SEDKY: Well, unfortunately, the health facilities have been targeted constantly since many months now, on both sides of the city. There are

many facilities and hospitals that were forced even to close due to the lack of materials, lack of medicines, or due to the security situation.

And also with the continuous power and water cuts in recent days, it's impossible to operate a hospital in such a condition. Doctors are totally

overstretched. There is an inflow of patients at every hour, patients who need emergency care and it's impossible to deal with such limited capacity.

JONES: Do you believe, does your organization believe that hospitals, medical facilities, and doctors are being deliberately targeted by air


SEDKY: Well, everywhere in Aleppo, no one and nowhere in Aleppo is safe. Every single thing has been targeted and hit. There is an indiscriminate

shelling and bombing on the whole area. Vital infrastructure like the water and sanitation systems, even houses are totally destroyed. People in

the streets of Aleppo, you can find people living in ruins simply because they don't have anywhere else to go.

JONES: And do you join with these doctors in Aleppo on calling on the United States, calling on President Barack Obama, to do something? Is it

the case that inaction in Syria makes you just as culpable as taking action?

SEDKY: Well, of course, we understand their concern and we understand their call. What we are calling for right now is that this ongoing

fighting and this indiscriminate bombing of the population should stop as soon as possible. We need to be allowed as humanitarian organizations and

aid workers to access Aleppo in order to assess the needs of the people and bring in much-needed humanitarian aid.

JONES: And given the fact that you want the cessation of hostilities, as of course everyone does, do you agree with the United Nations that three

hours suggested by the Russians is simply not enough time, it's not enough of a window to get the aid in and the people out?

SEDKY: Well, of course with the current situation, any initiative that would save the life of the civilians is more than welcome. However, our

main concern is that as long as there is no -- the ceasefire is not implemented with the agreement and the consent of all the parties fighting

in Aleppo, we are afraid we will not be able to do our job, we will not be able to access and assess the needs and provide much-needed humanitarian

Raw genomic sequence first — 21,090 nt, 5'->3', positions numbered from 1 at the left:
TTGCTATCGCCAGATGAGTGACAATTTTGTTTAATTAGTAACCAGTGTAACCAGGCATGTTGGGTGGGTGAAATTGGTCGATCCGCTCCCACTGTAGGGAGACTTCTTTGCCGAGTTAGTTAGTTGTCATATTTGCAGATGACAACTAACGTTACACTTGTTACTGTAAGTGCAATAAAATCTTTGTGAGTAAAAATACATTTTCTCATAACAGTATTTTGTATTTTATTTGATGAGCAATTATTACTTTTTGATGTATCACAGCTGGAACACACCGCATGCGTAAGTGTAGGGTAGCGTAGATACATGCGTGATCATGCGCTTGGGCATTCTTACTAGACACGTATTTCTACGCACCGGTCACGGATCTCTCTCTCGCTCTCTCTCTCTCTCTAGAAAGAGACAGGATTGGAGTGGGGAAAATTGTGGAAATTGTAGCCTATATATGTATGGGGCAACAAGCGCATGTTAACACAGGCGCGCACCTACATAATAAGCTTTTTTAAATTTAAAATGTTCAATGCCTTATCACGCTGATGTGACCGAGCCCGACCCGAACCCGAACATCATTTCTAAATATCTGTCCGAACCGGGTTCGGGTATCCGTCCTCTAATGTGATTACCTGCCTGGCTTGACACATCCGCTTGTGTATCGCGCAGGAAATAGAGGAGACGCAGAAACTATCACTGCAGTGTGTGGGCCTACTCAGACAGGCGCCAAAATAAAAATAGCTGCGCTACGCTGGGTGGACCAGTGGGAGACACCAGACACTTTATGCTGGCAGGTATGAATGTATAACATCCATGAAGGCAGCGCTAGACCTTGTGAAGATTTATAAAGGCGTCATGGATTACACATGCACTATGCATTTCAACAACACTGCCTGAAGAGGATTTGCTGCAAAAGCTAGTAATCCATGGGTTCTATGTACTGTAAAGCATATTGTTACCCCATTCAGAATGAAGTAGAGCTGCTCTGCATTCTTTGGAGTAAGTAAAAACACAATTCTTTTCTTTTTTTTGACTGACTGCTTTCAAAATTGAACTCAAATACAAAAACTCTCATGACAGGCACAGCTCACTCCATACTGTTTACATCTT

aid in a safe manner.

It will put us and the civilians as well at great danger. Especially with the situation right now, it's not very clear, we don't know what road we

will be allowed to use. We don't have the necessary security guarantees. Also logistically the time is very limited to on-load and offload the


[15:40:05]We have to be able to bring in basic relief like food and medicines. When it comes to restoring and repairing the damages in the

recent weeks, like when it comes to a water system or a sanitation system, it's impossible to do it in such a short time.

JONES: It is a desperate situation on the ground. Ingy Sedky from the International Red Cross live for us via Skype from Damascus, thank you very

much for your time this evening.

Don't forget that you can get all the latest news, the interviews and analysis from the show, on Hala's Facebook page, find it at

You're watching THE WORLD RIGHT NOW. Still to come, Donald Trump often dominates the headlines for better or worse, but Hillary Clinton has her

share of troubles as well. We'll dig into the latest e-mail controversy and more ahead.

Plus, inspired by Trump, we speak to a Cuban-American illustrator about his latest work, his provocative new cover for "Time" magazine.


JONES: Hello and welcome back. It is a constant frustration of many Republicans in the United States. Donald Trump's frequent missteps and

controversial remarks end up distracting from Hillary Clinton's own troubles.

Newly released e-mails that put her campaign on the defensive are a case in point. That story was overshadowed this week by Trump's suggestion that

gun rights supporters could stop a Clinton presidency. Now he's in the headlines again, this time for highly inflammatory remarks about ISIS.


DONALD TRUMP (R), PRESIDENTIAL CANDIDATE: I call President Obama and Hillary Clinton the founders of ISIS. They're the founders. In fact I

think we'll give Hillary Clinton the -- you know, if you're a sports team, most valuable player, MVP, you get the MVP award. ISIS will hand her the

most valuable player award. Her only competition is Barack Obama, between the two of them.


JONES: Let's bring in CNN's political commentator, Van Jones, a former special adviser to President Barack Obama. Van, good to talk to you. This

ISIS claim obviously unfounded, but how effective do you think it might be as a campaigning tool by Donald Trump? Will he gain more votes?

VAN JONES, CNN POLITICAL COMMENTATOR: You know, what you're seeing with Trump is the master of the politically effective misstatement. Yesterday